Any excuse is a good excuse for butternut squash (doughnut, $1.50). Rockville's recipe uses the farm's own eggs, too.
Rockville Market Farm Starksboro, Vermont www.RockvilleMarketFarm.com At Smorgasburg, April till mid-November Saturday: 90 Kent Ave. (North 7th-North 8th Sts.), Williamsburg, Brooklyn Sunday: Brooklyn Bridge Park Pier 5, Dumbo, Brooklyn
Once a year, members of this Burmese congregation dole out home cooking. The personal touch is everywhere in evidence: In the wrapping of the spring rolls, in the mixing of the elaborate salads, in the snipping of chili peppers to add a kick to just-griddled parathas. Many dishes are made to order, mixed by hand (gloved hand) immediately before serving for maximal stimulating freshness.
Paella without rice: Short strands of thin noodles are the foundation of this Valencia-style fideuà (fee-day-Wah). In many recipes the noodles are toasted before squid and shrimp are added, so the shellfish are lightly cooked, not overcooked as they sometimes are in paella. Served here with aioli.
When this factory was built in the early 1920s, Ridley's was well-established as the oldest confectioner in New York. Founded in 1806 at 1 Hudson St., Manhattan, the company had expanded to a second, "up-town" facility at 1149 Broadway, near Madison Square Park, by the time of publication of 1872's Great Industries of the United States.
That book roundly praised the quality and purity of Ridley's "numerous and varied" ingredients, "a singularly agreeable array of things wholesome, flavorsome, delicate, and aromatic. They include, first and foremost, sugar; then the auxiliary substantials of honey, molasses, cream, gum arabic, almonds, filberts, cocoanuts, peanuts, chocolate, licorice, jujube, flax seed, coriander seed, caraways, cinnamon (i.e, the cassia of commerce), cloves, and Iceland moss. Next are the flavors, which are birch, boneset, cayenne pepper, cinnamon, ginger, hoarhound, lemon, musk, peppermint, raspberry, rose, sassafras, vanilla, and wintergreen."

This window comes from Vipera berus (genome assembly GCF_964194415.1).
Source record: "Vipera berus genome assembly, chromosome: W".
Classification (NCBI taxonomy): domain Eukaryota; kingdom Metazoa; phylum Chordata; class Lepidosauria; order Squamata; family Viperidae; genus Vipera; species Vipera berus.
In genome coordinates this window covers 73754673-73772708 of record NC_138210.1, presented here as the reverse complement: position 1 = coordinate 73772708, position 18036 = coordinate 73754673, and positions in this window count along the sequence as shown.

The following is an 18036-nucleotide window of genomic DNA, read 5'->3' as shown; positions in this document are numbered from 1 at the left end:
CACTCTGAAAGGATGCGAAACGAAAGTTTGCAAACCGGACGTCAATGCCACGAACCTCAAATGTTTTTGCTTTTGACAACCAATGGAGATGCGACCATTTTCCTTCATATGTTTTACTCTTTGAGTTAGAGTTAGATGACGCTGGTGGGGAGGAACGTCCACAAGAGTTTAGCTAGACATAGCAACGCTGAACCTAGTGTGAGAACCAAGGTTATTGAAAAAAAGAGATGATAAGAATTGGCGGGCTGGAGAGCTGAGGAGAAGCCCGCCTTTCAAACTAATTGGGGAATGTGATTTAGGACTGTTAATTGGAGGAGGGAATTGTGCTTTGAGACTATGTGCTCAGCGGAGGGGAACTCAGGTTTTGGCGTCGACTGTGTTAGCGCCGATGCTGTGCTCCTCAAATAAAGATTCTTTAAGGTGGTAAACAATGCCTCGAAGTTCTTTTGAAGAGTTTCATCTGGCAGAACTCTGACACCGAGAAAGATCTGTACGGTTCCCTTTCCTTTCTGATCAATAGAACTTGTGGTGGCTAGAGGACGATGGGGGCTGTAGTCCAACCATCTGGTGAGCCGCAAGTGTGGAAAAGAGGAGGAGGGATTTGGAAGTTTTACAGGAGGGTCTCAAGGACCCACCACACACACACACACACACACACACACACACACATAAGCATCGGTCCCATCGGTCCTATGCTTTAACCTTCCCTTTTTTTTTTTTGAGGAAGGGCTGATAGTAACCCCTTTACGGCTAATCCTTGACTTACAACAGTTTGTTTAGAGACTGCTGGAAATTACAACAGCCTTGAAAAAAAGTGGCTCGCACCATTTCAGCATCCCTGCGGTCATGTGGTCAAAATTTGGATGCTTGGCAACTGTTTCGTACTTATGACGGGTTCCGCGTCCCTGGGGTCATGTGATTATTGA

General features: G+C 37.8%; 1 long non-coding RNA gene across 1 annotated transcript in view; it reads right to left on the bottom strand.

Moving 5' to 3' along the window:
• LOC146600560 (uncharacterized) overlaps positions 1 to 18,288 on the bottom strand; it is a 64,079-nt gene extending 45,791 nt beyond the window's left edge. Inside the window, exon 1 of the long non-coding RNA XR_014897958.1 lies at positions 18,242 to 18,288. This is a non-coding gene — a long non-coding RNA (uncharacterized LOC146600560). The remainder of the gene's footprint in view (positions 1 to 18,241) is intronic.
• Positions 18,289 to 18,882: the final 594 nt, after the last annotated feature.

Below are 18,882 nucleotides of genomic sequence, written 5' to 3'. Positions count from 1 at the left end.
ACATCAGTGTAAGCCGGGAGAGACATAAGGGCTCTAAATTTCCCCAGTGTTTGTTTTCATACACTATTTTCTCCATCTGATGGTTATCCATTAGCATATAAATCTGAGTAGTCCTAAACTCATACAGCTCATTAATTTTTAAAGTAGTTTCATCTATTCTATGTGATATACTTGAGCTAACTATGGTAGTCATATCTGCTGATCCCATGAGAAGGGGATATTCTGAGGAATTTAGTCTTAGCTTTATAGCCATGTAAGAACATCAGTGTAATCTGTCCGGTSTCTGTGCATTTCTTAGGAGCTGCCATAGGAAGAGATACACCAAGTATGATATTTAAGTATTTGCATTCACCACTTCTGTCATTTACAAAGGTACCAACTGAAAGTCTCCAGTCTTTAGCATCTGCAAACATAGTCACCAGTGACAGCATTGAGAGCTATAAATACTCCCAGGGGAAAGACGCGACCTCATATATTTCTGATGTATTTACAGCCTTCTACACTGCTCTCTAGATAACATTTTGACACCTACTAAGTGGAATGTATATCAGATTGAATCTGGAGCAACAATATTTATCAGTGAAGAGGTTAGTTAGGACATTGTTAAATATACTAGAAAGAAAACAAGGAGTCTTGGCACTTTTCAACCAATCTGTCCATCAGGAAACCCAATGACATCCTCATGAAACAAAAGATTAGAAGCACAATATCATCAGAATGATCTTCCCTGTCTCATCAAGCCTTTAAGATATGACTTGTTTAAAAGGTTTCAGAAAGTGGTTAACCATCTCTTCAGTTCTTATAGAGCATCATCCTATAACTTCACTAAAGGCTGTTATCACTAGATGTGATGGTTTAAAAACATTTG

As to the time and manner of Ridley's demise, I can't say. Current leads on local birch candy are equally elusive.
Ridley's Surviving signage on 34th St. between Queens Blvd. and 43rd Ave., Long Island City, Queens
Even better than a Cuban sandwich: half a Cuban and half a "Meridian," split 50-50 with a dining buddy ($16 all in). The first partners traditional roast pork, swiss, and ham with grain mustard and zippy horseradish-brined pickles; the second (also shown in closeup) is essentially a ham-and-swiss with hot-pepper-guava jelly, spicy and sweet.
Both employ Jersey-made Cuban bread that the bakery identifies as pan de manteca — lard included. It takes on a splendid golden color when pressed in the plancha.
Cafeteria La Mejor 191 Suydam St. (Wilson-Central Aves.), Bushwick, Brooklyn (one of two locations) www.CafeLaMejor.com
Lactart is the namesake of a family of sour beverages, first popular in the late 19th century, that don't rely on lemons or limes. Instead of citric acid, soda-fountain lactarts look to the "acid of milk" — that is, lactic acid — but don't taste like dairy products. Compared with a citric-acid drink of the same flavor, however, a lactart can fairly be described as less "sharp." Shown: an orange lactart ($3).
Hamilton's Soda Fountain & Luncheonette 51 Bank St. (at West 4th St.), Manhattan 212-661-1515 www.HamiltonSoda.com